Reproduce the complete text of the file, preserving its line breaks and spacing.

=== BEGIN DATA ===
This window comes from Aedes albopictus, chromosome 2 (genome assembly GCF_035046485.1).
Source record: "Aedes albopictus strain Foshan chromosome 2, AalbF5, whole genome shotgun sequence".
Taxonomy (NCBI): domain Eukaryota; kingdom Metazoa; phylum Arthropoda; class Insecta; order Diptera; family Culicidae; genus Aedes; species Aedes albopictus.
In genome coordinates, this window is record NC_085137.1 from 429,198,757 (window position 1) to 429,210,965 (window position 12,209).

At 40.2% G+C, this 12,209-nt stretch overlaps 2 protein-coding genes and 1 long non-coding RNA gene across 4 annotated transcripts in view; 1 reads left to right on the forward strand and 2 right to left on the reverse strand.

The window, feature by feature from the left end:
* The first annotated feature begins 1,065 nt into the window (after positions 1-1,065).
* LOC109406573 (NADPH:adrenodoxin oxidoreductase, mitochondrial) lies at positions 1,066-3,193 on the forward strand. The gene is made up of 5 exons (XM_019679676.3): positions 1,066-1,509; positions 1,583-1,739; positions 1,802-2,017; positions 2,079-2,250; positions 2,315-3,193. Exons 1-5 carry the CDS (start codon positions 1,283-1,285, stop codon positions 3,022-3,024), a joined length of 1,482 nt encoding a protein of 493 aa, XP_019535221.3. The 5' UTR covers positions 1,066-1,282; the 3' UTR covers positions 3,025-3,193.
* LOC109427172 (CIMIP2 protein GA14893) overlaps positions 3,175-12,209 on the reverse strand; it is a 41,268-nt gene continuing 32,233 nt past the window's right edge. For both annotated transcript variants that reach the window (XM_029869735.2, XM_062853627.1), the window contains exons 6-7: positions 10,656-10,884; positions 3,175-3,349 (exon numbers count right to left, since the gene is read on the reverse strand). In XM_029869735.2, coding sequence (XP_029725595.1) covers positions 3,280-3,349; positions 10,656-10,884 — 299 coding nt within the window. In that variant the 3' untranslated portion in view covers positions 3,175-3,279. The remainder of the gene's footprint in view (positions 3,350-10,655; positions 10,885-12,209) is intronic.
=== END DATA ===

This window comes from Aedes albopictus, chromosome 2 (genome assembly GCF_035046485.1).
Source record: "Aedes albopictus strain Foshan chromosome 2, AalbF5, whole genome shotgun sequence".
Taxonomy (NCBI): domain Eukaryota; kingdom Metazoa; phylum Arthropoda; class Insecta; order Diptera; family Culicidae; genus Aedes; species Aedes albopictus.
In genome coordinates, this window is record NC_085137.1 from 429,198,757 (window position 1) to 429,210,965 (window position 12,209).

At 40.2% G+C, this 12,209-nt stretch overlaps 2 protein-coding genes and 1 long non-coding RNA gene across 4 annotated transcripts in view; 1 reads left to right on the forward strand and 2 right to left on the reverse strand.

The window, feature by feature from the left end:
* The first annotated feature begins 1,065 nt into the window (after positions 1-1,065).
* LOC109406573 (NADPH:adrenodoxin oxidoreductase, mitochondrial) lies at positions 1,066-3,193 on the forward strand. The gene is made up of 5 exons (XM_019679676.3): positions 1,066-1,509; positions 1,583-1,739; positions 1,802-2,017; positions 2,079-2,250; positions 2,315-3,193. Exons 1-5 carry the CDS (start codon positions 1,283-1,285, stop codon positions 3,022-3,024), a joined length of 1,482 nt encoding a protein of 493 aa, XP_019535221.3. The 5' UTR covers positions 1,066-1,282; the 3' UTR covers positions 3,025-3,193.
* LOC109427172 (CIMIP2 protein GA14893) overlaps positions 3,175-12,209 on the reverse strand; it is a 41,268-nt gene continuing 32,233 nt past the window's right edge. For both annotated transcript variants that reach the window (XM_029869735.2, XM_062853627.1), the window contains exons 6-7: positions 10,656-10,884; positions 3,175-3,349 (exon numbers count right to left, since the gene is read on the reverse strand). In XM_029869735.2, coding sequence (XP_029725595.1) covers positions 3,280-3,349; positions 10,656-10,884 — 299 coding nt within the window. In that variant the 3' untranslated portion in view covers positions 3,175-3,279. The remainder of the gene's footprint in view (positions 3,350-10,655; positions 10,885-12,209) is intronic.